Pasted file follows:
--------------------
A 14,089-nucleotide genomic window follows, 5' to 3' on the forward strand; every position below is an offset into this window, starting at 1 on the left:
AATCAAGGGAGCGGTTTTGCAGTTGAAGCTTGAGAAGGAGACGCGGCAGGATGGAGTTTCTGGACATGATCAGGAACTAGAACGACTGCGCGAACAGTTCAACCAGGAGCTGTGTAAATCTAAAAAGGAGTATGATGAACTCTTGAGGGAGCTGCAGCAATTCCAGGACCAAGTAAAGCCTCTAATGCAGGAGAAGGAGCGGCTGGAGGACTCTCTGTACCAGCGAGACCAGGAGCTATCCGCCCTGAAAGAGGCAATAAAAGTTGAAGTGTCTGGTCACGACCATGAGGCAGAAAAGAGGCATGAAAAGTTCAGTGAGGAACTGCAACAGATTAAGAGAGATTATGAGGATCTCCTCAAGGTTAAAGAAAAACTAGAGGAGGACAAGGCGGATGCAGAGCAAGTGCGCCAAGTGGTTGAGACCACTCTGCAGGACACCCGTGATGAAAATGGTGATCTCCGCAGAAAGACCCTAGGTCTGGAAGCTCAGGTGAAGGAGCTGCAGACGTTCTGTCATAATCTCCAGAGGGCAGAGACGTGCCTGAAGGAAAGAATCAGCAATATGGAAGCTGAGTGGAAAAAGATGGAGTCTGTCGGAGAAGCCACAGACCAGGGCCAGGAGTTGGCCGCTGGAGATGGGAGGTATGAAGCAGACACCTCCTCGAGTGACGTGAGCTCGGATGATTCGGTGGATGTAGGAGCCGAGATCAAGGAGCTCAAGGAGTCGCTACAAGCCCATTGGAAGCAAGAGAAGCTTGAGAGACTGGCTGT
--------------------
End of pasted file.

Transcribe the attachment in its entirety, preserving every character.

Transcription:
A 14,089-nucleotide genomic window follows, 5' to 3' on the forward strand; every position below is an offset into this window, starting at 1 on the left:
AATCAAGGGAGCGGTTTTGCAGTTGAAGCTTGAGAAGGAGACGCGGCAGGATGGAGTTTCTGGACATGATCAGGAACTAGAACGACTGCGCGAACAGTTCAACCAGGAGCTGTGTAAATCTAAAAAGGAGTATGATGAACTCTTGAGGGAGCTGCAGCAATTCCAGGACCAAGTAAAGCCTCTAATGCAGGAGAAGGAGCGGCTGGAGGACTCTCTGTACCAGCGAGACCAGGAGCTATCCGCCCTGAAAGAGGCAATAAAAGTTGAAGTGTCTGGTCACGACCATGAGGCAGAAAAGAGGCATGAAAAGTTCAGTGAGGAACTGCAACAGATTAAGAGAGATTATGAGGATCTCCTCAAGGTTAAAGAAAAACTAGAGGAGGACAAGGCGGATGCAGAGCAAGTGCGCCAAGTGGTTGAGACCACTCTGCAGGACACCCGTGATGAAAATGGTGATCTCCGCAGAAAGACCCTAGGTCTGGAAGCTCAGGTGAAGGAGCTGCAGACGTTCTGTCATAATCTCCAGAGGGCAGAGACGTGCCTGAAGGAAAGAATCAGCAATATGGAAGCTGAGTGGAAAAAGATGGAGTCTGTCGGAGAAGCCACAGACCAGGGCCAGGAGTTGGCCGCTGGAGATGGGAGGTATGAAGCAGACACCTCCTCGAGTGACGTGAGCTCGGATGATTCGGTGGATGTAGGAGCCGAGATCAAGGAGCTCAAGGAGTCGCTACAAGCCCATTGGAAGCAAGAGAAGCTTGAGAGACTGGCTGT